The Challenges of Hybrid Cloud Security Approaches

This is part one of a three-part series about improving the black box approach to cybersecurity. 

Looking out across the vast Cybersecurity marketplace, it’s immediately obvious that organizations have more choices than ever before. Countless vendors promise powerful AI solutions that will solve fundamental issues facing modern organizations, yet many fall short on fulfilling those promises

At first glance, it appears that the Cybersecurity landscape has kept up with advancements in networking, including cloud computing. Unfortunately, all that’s shiny is not gold. Expensive, glittery “solutions” that deliver limited insights or, worse, overlook threat behavior can lead to dire consequences for an organization.

To stay ahead of sophisticated threat actors, today’s complex network environments require truly advanced tools. Third-wave, self-supervised AI examines data of any type and format, including data in the cloud, and compares it against a constantly evolving forecast of behavior.  MixMode utilizes predictive analysis to identify anomalies and give users true insight into why they were flagged. Unfortunately, many solutions on the market today fall far short of that necessary capability.

This three-part series will examine the current challenges facing organizations when it comes to cloud security and why many Cybersecurity solutions are frequently incapable of providing holistic insights.

The Challenges of Hybrid Cloud Security Approaches

It is increasingly more common for organizations to adopt cloud computing in a hybrid fashion, keeping some on-premise infrastructure in place while moving select data to the cloud. While this approach may save on costs in the short term, hybrid solutions complicate organizational security postures. Because of this, many organizations are seeking solutions that will improve their confidence in the security of their cloud data.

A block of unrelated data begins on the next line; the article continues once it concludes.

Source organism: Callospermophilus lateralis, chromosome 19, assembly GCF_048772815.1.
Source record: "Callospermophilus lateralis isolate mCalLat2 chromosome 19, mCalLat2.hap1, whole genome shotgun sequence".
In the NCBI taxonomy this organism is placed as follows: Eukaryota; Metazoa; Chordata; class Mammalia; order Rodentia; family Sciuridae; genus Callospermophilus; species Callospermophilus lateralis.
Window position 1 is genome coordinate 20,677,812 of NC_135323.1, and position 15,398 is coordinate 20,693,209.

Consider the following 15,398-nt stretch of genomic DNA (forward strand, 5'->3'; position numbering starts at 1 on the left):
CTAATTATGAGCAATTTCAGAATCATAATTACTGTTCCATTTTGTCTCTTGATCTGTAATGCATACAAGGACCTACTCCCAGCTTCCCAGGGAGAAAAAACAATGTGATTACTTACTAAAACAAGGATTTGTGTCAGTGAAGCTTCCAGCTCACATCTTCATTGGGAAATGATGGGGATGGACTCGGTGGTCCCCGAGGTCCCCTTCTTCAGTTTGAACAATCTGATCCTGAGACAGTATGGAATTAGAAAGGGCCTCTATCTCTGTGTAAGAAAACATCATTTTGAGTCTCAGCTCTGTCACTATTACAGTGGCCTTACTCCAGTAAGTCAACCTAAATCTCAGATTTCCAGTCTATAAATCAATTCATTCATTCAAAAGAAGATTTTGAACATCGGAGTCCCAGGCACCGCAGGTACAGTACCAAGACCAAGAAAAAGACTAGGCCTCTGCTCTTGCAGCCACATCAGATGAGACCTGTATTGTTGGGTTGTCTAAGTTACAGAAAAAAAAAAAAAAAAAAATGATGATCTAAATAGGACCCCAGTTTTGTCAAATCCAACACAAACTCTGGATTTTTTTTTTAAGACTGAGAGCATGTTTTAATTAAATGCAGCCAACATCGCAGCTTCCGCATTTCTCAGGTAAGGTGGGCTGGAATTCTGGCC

One fundamental reason cloud data is a challenge to secure is simply that many tools and solutions in use weren’t created for the cloud. Cloud environments don’t show the whole picture of what’s happening. There is limited information available to analyze for security purposes. Organizations understandably feel they don’t have a good handle on the security of their cloud data.

Another factor at play is related to the vendor’s role in cloud security. In many cases, vendors are mostly focused on cost and optimization versus true Cybersecurity solutions. When addressing client concerns about issues like regulatory data compliance or specific security concerns, vendors often refer to cloud provider security, placing the onus on services like AWS and CloudWatch. Effectively, vendors are saying, “Well, our security’s AWS security.” In the meantime, cloud data still sits vulnerable to attacks.

The Shared Responsibility Model

Who owns security in the cloud varies depending on whether an organization takes an Infrastructure as a Service (IaaS) approach, a Platform as a Service (PaaS) approach, or if they use a Software as a Service (SaaS) solution.

If we imagine IaaS on the left of a sliding scale and SaaS on the right, cloud data on the left is mostly secured by customers, and as we move to the right, the responsibility falls more to the vendor. Customers tend to have less visibility into what’s going on with SaaS solutions. Because there are hundreds of different types of services and workloads at play, the attack surface has become much more complex with the introduction of the cloud into the mix.

Some security vendors do focus on cloud data security, providing host-level intrusion prevention at the container level. This approach can lead to more and better insights, but typically with a “look back” mindset, where security events affecting endpoints are deconstructed after the fact. Real- or near-real-time cloud data security is another story altogether, one the vast majority of vendors are unable to achieve, even with so-called second wave AI solutions.

AI, as it applies to data analysis, is concerned with the output of computation to predict, detect, or label data from a source and possibly take action. It could be an AI capable of reading X-Rays or MRIs or the AI controlling a self-driving car. In either case, improper results could have disastrous consequences. It’s vital from an organizational standpoint to fully trust the AI guarding valuable proprietary and regulated data.

Next week we will continue the discussion by expanding on the limitations of rules-based Cybersecurity and the scale and scope limitations that are inherent with traditional Cybersecurity solutions.

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